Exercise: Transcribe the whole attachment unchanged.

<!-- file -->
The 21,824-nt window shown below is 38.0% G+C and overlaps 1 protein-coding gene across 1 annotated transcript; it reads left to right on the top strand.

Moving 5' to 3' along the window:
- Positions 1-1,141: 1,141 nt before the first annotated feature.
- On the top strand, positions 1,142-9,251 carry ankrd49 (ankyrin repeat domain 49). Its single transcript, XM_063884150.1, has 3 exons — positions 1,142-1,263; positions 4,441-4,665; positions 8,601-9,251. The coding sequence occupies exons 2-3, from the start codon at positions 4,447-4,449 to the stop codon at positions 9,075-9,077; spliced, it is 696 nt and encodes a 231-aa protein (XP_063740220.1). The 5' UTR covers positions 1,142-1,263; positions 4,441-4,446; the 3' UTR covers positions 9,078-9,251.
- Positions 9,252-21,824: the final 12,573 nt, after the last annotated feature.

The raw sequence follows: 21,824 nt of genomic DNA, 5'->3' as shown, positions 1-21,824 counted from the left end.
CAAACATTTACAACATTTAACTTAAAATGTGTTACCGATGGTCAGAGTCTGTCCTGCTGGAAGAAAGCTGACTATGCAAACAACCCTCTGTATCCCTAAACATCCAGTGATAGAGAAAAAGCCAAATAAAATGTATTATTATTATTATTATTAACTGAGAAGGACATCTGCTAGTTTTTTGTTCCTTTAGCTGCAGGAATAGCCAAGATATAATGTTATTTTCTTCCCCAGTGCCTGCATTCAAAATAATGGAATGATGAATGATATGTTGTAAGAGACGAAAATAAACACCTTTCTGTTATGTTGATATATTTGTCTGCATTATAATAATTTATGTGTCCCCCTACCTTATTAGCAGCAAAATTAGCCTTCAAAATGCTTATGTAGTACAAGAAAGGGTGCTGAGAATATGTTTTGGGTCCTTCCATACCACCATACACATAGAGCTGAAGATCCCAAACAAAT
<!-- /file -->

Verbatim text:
The 21,824-nt window shown below is 38.0% G+C and overlaps 1 protein-coding gene across 1 annotated transcript; it reads left to right on the top strand.

Moving 5' to 3' along the window:
- Positions 1-1,141: 1,141 nt before the first annotated feature.
- On the top strand, positions 1,142-9,251 carry ankrd49 (ankyrin repeat domain 49). Its single transcript, XM_063884150.1, has 3 exons — positions 1,142-1,263; positions 4,441-4,665; positions 8,601-9,251. The coding sequence occupies exons 2-3, from the start codon at positions 4,447-4,449 to the stop codon at positions 9,075-9,077; spliced, it is 696 nt and encodes a 231-aa protein (XP_063740220.1). The 5' UTR covers positions 1,142-1,263; positions 4,441-4,446; the 3' UTR covers positions 9,078-9,251.
- Positions 9,252-21,824: the final 12,573 nt, after the last annotated feature.

The raw sequence follows: 21,824 nt of genomic DNA, 5'->3' as shown, positions 1-21,824 counted from the left end.
CAAACATTTACAACATTTAACTTAAAATGTGTTACCGATGGTCAGAGTCTGTCCTGCTGGAAGAAAGCTGACTATGCAAACAACCCTCTGTATCCCTAAACATCCAGTGATAGAGAAAAAGCCAAATAAAATGTATTATTATTATTATTATTAACTGAGAAGGACATCTGCTAGTTTTTTGTTCCTTTAGCTGCAGGAATAGCCAAGATATAATGTTATTTTCTTCCCCAGTGCCTGCATTCAAAATAATGGAATGATGAATGATATGTTGTAAGAGACGAAAATAAACACCTTTCTGTTATGTTGATATATTTGTCTGCATTATAATAATTTATGTGTCCCCCTACCTTATTAGCAGCAAAATTAGCCTTCAAAATGCTTATGTAGTACAAGAAAGGGTGCTGAGAATATGTTTTGGGTCCTTCCATACCACCATACACATAGAGCTGAAGATCCCAAACAAAT